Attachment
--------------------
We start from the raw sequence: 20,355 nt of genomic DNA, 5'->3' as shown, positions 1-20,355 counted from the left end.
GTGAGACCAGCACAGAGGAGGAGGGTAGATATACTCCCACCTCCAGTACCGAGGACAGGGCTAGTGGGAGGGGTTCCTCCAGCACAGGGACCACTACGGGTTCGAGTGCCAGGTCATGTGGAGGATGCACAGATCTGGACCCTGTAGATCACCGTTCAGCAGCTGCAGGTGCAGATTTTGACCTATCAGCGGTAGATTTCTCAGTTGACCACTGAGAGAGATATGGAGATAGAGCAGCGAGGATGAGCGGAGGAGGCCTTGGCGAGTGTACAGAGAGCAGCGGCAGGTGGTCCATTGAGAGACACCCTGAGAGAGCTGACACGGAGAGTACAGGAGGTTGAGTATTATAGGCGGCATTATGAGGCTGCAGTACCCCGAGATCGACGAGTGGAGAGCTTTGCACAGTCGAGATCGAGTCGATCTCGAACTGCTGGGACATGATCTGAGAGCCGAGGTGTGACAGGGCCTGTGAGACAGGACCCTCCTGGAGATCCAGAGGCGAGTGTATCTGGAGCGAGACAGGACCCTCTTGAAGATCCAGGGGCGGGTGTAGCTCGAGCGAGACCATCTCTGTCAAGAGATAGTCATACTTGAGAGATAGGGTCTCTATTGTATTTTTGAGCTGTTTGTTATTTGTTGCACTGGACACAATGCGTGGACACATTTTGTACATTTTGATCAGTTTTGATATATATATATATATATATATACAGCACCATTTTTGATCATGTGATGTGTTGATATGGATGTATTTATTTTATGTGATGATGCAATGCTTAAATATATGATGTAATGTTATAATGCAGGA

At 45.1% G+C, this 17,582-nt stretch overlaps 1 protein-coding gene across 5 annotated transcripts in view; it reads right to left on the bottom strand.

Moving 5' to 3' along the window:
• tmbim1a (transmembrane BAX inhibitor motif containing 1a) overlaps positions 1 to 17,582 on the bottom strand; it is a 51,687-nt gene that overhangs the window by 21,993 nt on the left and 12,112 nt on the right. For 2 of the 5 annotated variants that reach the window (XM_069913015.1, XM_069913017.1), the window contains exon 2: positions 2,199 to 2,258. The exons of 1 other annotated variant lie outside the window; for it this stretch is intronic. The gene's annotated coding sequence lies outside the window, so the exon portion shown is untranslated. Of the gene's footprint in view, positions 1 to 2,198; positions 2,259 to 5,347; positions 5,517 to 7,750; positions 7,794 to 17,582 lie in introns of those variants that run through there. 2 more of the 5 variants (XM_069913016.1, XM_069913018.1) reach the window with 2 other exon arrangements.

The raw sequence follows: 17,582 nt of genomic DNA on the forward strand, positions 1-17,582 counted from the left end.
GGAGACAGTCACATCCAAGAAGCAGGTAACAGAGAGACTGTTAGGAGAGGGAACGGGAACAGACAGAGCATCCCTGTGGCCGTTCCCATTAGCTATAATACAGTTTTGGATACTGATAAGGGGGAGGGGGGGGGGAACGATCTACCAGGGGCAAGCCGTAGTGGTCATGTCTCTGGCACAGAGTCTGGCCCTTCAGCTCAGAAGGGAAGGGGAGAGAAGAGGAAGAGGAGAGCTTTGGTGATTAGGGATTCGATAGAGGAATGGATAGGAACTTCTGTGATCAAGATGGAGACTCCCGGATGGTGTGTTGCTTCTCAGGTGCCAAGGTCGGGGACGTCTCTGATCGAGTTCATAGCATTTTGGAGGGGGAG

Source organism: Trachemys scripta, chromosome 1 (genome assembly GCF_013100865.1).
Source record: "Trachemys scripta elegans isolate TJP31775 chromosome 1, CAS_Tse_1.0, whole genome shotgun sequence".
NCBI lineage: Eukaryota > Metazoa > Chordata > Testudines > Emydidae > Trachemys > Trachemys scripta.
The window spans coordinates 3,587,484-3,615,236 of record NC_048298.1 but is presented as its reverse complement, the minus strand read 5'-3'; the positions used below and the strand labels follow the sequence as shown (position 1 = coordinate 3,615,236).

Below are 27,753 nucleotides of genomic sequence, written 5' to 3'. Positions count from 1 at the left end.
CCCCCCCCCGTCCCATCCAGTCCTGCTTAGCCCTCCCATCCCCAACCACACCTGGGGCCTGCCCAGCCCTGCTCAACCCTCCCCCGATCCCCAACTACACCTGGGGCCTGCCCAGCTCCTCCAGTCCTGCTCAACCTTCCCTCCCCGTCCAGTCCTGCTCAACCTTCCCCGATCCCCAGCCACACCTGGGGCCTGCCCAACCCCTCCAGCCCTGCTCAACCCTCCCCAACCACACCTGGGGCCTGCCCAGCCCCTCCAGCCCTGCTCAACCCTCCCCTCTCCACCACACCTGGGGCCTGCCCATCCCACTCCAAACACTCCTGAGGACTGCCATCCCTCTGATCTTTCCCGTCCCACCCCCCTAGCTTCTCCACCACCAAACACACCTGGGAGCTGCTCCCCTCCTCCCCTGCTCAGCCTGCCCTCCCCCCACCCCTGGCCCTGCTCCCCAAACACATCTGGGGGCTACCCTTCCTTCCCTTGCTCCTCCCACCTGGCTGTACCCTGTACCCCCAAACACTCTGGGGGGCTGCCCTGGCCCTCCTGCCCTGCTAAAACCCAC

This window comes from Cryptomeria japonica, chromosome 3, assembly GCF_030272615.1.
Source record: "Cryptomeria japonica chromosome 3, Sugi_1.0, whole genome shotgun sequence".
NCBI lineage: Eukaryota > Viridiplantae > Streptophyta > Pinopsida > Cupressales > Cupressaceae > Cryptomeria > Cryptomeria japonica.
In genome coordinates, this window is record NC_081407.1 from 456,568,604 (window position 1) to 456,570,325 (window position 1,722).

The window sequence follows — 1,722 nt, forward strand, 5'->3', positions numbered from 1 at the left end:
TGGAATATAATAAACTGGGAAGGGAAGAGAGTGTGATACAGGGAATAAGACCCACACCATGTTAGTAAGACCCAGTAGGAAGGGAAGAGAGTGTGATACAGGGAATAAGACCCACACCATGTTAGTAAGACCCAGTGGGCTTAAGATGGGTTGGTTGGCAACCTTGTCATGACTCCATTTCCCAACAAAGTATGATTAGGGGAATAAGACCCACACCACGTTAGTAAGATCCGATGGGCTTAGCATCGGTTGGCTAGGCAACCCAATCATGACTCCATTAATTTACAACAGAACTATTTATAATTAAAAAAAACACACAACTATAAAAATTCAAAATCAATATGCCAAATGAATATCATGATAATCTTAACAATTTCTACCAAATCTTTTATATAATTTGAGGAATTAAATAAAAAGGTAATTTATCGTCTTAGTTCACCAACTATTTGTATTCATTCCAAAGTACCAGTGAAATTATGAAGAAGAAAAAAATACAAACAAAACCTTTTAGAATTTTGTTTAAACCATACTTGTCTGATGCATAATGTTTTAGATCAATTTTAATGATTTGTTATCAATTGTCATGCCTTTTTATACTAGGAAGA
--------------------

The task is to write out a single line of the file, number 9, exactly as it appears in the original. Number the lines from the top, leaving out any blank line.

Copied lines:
Source record: "Trachemys scripta elegans isolate TJP31775 chromosome 1, CAS_Tse_1.0, whole genome shotgun sequence".